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AMD's Radeon R9 270 graphics card reviewed

Pitcairn again

AMD's Radeon R9 series is growing at an alarming rate. Just over a month ago, we were treated to the R9 280X and R9 270X. AMD followed up with the top-of-the-line R9 290X in late October and the slightly less top-of-the-line (yet much more compelling) R9 290 last week.

Today, AMD pulls back the curtain on the R9 270, which extends the R9 family down to the $179 price point. This is the family's most affordable member, and it's also the least power-hungry. It gets by with a single six-pin PCI Express power connector with a "typical board power" of only 150W, by AMD's count.

The R9 270 will face off against Nvidia's fastest sub-$200 card, the GeForce GTX 660. Nvidia slashed the GTX 660's price to $179 last month, although today, a Newegg search shows the card selling for $190 before mail-in rebates. AMD, then, has an opportunity to undercut Nvidia with a newer product. But will the R9 270 be better?

Pitcairn's latest gig
The Radeon R9 270 is based on the same Pitcairn chip as the 270X and the older Radeon HD 7800 series. As you can see in the table below, the R9 270 features a fully enabled version of the chip, just like the R9 270X and the older Radeon HD 7870.

Radeon HD 7850 2GB 860 - 1024 55 28 4.8 GT/s 256
Radeon HD 7870 GHz 1000 - 1280 80 32 4.8 GT/s 256
Radeon R9 270 ?? 925 1280 80 32 5.6 GT/s 256
Radeon R9 270X ?? 1050 1280 80 32 5.6 GT/s 256

In fact, as far as I can tell, the R9 270 only differs from the R9 270X in its GPU clock speed and power envelope. The R9 270 runs about 75MHz slower (though its memory is clocked at the same 5.6 GT/s), and AMD has cut typical power consumption from 180W to 150W. The trimmed power envelope allows for this:

The R9 270 only requires a single six-pin PCI Express power connector, which is good news if you're stuck with a lower-wattage power supply. The R9 270X and Radeon HD 7870 both need two six-pin connectors, while the GTX 660 requires only one. So far, then, Nvidia has had a small flexibility advantage on that front.

Peak pixel
fill rate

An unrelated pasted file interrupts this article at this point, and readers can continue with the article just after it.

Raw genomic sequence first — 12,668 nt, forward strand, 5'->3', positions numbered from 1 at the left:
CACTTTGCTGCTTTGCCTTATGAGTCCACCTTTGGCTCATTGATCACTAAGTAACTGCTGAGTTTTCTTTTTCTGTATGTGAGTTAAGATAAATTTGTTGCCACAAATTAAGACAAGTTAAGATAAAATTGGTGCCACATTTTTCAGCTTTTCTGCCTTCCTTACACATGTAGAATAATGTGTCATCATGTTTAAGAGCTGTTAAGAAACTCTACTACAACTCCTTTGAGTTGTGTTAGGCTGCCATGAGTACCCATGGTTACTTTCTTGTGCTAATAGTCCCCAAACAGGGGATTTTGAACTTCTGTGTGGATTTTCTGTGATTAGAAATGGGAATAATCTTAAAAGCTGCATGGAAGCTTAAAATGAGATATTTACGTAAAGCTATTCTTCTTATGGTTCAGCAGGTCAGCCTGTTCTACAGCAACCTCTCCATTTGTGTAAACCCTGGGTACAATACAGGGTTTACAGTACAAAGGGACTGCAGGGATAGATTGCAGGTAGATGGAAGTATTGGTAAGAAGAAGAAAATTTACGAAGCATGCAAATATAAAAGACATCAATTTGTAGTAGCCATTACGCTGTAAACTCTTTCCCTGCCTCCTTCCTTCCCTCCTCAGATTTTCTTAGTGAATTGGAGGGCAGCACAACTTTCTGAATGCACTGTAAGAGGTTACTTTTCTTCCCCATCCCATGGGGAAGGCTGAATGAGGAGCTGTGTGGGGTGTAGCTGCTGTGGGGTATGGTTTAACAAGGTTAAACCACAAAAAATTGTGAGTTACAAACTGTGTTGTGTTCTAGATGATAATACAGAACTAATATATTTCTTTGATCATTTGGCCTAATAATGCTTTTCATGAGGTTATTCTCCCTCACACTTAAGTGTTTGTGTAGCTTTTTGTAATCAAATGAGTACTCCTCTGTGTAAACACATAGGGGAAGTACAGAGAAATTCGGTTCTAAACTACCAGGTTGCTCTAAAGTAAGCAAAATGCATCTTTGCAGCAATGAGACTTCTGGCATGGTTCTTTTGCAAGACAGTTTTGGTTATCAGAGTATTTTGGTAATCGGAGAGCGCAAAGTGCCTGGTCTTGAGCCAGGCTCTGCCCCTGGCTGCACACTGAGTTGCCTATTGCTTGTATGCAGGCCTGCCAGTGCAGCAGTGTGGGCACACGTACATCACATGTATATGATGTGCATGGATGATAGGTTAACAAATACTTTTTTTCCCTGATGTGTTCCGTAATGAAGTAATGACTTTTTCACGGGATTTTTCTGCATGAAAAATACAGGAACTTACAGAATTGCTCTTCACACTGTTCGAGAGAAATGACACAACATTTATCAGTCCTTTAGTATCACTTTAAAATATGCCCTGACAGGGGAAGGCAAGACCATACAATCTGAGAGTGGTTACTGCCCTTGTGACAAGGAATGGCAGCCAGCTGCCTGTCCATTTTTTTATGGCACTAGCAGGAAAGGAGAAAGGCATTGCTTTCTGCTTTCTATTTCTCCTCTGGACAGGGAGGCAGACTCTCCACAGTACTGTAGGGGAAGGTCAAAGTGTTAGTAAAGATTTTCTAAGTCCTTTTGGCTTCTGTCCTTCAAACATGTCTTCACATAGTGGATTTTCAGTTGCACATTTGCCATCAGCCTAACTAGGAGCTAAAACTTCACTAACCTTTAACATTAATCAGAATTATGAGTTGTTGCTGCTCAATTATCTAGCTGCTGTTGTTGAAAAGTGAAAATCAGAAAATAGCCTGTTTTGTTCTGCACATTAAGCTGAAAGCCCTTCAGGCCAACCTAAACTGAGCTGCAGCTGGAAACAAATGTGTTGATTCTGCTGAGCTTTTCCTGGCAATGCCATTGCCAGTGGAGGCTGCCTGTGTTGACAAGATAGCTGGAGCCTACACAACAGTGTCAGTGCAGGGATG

Radeon R7 260X 18 62 2.0 2.2 104
Radeon R9 270 30 74 2.4 1.9 179
Radeon R9 270 (Asus) 31 78 2.5 2.0 179
Radeon R9 270X 34 84 2.7 2.1 179
Radeon HD 7850 2GB 28 55 1.8 1.7 154
Radeon HD 7870 32 80 2.6 2.0 154
GeForce GTX 650 Ti Boost 2GB 25 66 1.6 2.1 144
GeForce GTX 650 Ti Boost 2GB (Asus) 26 69 1.7 2.2 144
GeForce GTX 660 25 83 2.0 3.1 144

Based on our theoretical numbers, the drop in clock speed doesn't put the R9 270 at much of a disadvantage versus to the R9 270X. The Asus version of the R9 270 that AMD sent us actually runs at 975MHz instead of the reference 925MHz, which helps narrow the gap even more.

Compared to the GTX 660, the R9 270 has, on paper, a higher pixel fill rate, a similar texture filtering rate, higher shader throughput, and much more memory bandwidth. Its only disadvantage is a rasterization rate about two thirds that of the GTX 660.

The R9 270 has another perk worth mentioning: it comes with a free copy of Battlefield 4. Or, at least, some versions of it do. Or, they're supposed to.

Yeah, this card's game bundling situation is clear as mud right now. AMD originally said that all R9-series cards would ship with BF4, but it now tells us that it will be up to retailers and vendors to decide which of their cards ship with the game. As of November 14, we can't find a single R9 270 in stock at Newegg with BF4 included.

The GeForce GTX 660, by contrast, ships with Assassin's Creed IV: Black Flag and Splinter Cell Blacklist, plus a $50 discount on the purchase of an Nvidia Shield handheld console. This deal applies to all GTX 660s listed at Newegg. I don't know a lot folks interested in buying a Shield, and I expect serious PC gamers to log far more hours in Battlefield 4 than in the titles Nvidia offers. Still, an actual game bundle beats the promise of one.

But I digress. We've still got a whole suite of game benchmarks to show you—after a brief detour through our testing methods.